An iceberg wedge already has retro appeal; served with French, ranch or Thousand Island, it recalls the 1960s, an era of more innocent salads. But here at Ibiza, the new "food and wine bar" in Midtown, the quarter-sphere of lettuce is paired with a relic of even more ancient vintage: the original version of green goddess dressing. Invented at the Palace Hotel in San Francisco in the 1920s, the thick mayonnaise emulsion with anchovies, tarragon and parsley is so old it tastes new.
Another uncommon dinner starter at Ibiza, chunks of lobster served cold with avocado and bacon-fat aioli, grabs your attention, but owing to the skimpy portion, manages to hold it only briefly. On the other hand, the ravioli stuffed with finely ground escargots and boursin cheese, then topped with shaved Parmesan, are so rich that a small portion is perfect.
Ibiza's dining room features linen-covered tables parallel to a wall of windows that look out onto the parking lot. The floor is covered with gray, black and beige carpet squares. The restaurant's gleaming stainless-steel kitchen is open to view, but a gorgeous blond wood bookcase filled with wine bottles is the real focus of the interior design. Ladders are required to reach the bottles on the highest shelves, and watching the exploits of the nimble waitstaff offers diners continual entertainment.
Ibiza Food Saturday, 4 p.m. to midnight; Sunday, 4 p.m. to 9 p.m.
Iceberg wedge with green goddess dressing: $4
Lobster with avocado and bacon-fat aioli: $11
Ravioli stuffed with escargots and boursin: $7
Brancott Vineyards, Marlborough, 1999: $24
Corn-and-shrimp chowder with cheddar biscuit (cup): $3; (bowl): $5
pasta with Gulf shrimp, oven-dried tomatoes, asparagus and chard: $20
Rack of Cervena venison with cherry chutney and bacon risotto: $26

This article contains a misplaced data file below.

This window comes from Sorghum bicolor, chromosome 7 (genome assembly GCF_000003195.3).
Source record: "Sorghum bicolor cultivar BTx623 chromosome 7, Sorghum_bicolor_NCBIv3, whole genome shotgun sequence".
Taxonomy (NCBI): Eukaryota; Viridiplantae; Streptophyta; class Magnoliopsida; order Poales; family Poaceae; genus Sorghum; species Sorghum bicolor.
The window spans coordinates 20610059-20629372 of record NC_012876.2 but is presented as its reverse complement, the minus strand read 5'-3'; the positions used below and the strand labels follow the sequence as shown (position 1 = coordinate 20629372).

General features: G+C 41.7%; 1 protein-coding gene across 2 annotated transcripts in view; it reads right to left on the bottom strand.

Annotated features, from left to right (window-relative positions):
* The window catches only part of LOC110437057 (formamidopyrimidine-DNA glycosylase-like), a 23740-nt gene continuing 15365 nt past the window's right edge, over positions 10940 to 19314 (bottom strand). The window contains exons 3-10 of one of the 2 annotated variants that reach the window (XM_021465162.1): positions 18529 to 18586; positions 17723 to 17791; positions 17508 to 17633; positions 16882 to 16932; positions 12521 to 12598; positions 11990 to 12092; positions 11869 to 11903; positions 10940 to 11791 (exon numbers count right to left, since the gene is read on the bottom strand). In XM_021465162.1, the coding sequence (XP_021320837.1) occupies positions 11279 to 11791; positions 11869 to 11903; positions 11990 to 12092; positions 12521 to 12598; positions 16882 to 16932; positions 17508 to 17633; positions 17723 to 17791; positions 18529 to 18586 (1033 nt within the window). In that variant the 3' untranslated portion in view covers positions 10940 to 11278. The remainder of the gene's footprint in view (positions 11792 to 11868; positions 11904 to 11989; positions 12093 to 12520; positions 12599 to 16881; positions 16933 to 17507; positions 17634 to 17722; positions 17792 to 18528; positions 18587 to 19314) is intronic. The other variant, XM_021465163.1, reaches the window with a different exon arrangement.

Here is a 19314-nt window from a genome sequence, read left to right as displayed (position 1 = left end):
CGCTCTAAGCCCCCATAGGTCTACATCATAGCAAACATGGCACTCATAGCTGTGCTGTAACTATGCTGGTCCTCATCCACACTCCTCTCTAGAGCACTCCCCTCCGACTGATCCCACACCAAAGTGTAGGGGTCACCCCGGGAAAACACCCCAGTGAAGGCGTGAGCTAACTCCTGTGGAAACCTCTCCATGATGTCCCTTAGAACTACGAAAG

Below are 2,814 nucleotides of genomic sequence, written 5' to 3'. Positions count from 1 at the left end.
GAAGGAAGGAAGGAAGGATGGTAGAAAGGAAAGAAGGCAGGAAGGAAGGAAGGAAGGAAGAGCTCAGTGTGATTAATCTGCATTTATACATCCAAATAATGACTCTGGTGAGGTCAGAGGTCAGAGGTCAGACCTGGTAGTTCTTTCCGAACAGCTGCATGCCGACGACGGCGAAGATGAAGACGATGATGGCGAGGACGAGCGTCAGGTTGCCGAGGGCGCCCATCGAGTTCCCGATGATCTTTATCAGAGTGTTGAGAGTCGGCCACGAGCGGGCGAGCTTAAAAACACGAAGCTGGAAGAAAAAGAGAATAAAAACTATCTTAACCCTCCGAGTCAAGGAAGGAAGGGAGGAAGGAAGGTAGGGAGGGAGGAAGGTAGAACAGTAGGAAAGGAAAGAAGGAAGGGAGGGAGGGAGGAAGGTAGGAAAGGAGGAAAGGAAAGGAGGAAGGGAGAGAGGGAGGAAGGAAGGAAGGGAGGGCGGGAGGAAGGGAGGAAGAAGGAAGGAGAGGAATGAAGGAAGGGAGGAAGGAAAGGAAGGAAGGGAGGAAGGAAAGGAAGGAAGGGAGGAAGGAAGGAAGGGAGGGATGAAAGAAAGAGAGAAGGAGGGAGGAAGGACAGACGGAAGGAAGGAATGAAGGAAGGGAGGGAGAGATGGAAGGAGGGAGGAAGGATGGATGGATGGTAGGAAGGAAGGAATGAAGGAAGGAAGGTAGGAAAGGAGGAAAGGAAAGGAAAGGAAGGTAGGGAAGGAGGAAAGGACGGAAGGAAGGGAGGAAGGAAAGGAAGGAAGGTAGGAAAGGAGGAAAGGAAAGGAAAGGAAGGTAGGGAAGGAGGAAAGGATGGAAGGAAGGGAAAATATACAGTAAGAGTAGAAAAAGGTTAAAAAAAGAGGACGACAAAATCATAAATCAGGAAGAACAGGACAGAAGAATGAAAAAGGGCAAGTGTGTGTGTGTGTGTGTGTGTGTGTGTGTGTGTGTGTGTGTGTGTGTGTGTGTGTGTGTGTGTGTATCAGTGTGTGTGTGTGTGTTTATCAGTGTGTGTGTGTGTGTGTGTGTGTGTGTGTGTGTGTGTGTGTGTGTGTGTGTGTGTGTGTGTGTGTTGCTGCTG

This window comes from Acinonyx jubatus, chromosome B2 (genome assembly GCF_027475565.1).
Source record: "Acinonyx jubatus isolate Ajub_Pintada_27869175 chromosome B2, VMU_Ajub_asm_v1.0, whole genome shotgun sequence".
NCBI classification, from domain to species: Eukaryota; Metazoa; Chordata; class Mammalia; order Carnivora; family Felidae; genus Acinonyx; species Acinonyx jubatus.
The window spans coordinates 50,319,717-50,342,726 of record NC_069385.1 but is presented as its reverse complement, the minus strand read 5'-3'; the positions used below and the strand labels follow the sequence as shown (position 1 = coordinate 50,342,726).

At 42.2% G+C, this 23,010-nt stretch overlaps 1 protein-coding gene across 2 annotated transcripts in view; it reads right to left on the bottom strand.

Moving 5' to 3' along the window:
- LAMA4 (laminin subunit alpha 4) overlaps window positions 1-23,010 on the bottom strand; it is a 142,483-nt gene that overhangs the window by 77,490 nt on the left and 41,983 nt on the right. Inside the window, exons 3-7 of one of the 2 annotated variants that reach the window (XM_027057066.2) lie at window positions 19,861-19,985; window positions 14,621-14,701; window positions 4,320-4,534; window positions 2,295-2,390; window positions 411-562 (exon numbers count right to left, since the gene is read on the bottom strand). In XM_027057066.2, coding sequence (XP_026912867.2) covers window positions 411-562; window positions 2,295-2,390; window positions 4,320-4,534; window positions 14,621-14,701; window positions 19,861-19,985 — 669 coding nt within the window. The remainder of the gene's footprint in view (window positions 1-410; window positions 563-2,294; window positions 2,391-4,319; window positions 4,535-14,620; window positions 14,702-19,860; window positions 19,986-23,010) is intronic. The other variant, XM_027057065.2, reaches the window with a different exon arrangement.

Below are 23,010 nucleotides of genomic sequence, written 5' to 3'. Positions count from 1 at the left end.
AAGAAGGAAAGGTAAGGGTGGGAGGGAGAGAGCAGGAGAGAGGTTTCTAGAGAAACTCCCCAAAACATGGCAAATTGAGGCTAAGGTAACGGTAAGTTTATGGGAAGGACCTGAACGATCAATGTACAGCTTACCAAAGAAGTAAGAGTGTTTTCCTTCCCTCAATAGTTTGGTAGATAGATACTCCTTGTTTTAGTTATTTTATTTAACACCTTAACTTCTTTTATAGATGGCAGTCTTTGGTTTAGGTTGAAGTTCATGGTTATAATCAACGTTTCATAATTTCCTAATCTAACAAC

Beef tenderloin with garlic confit and blue-cheese potatoes: $25
Zoom zinfandel, 35-year-old vines, 1999: $44
One reader complained to me in an e-mail that a restaurant named Ibiza ought to have Spanish food on the menu. But Ibiza, a small island off the coast of Spain, isn't exactly a center of Spanish culture. In fact, the pine-covered isle has been a doormat for a succession of invaders: Carthaginians, Romans, Arabs and finally Catalans (who allowed pirates to plunder the land at will). During the tourist season the island is now overrun with working-class Germans, Danes and Englishmen on cheap vacation packages. (The current price in London for a five-day holiday in Ibiza, including charter flight and hotel, is $210, or around $300.) Like the island, the primary appeal of the restaurant Ibiza is a low-price package deal. In this case, a list of exceptionally interesting wines is offered at prices close to retail, and then combined with chef-owner Charles Clark's imaginative food.
Clark moved to Spain in mid-1997 to learn firsthand about tapas before launching Tasca Kitchen and Wine Bar a year later, so he's no stranger to Spanish cooking. But at Ibiza, he has chosen to explore a wider world of flavors. Indonesian sambal, Thai curry, Italian risotto, Argentine beef, Cajun tasso and mussels cooked French-style in muscadet all appear on the menu, along with Texas pecan wild rice. Clark, who has worked briefly at other restaurants around town since leaving Tasca, had been trying to launch this concept -- inexpensive wines combined with a small innovative menu -- almost since the day he discovered a similar restaurant, Plumpjack Cafe, in San Francisco.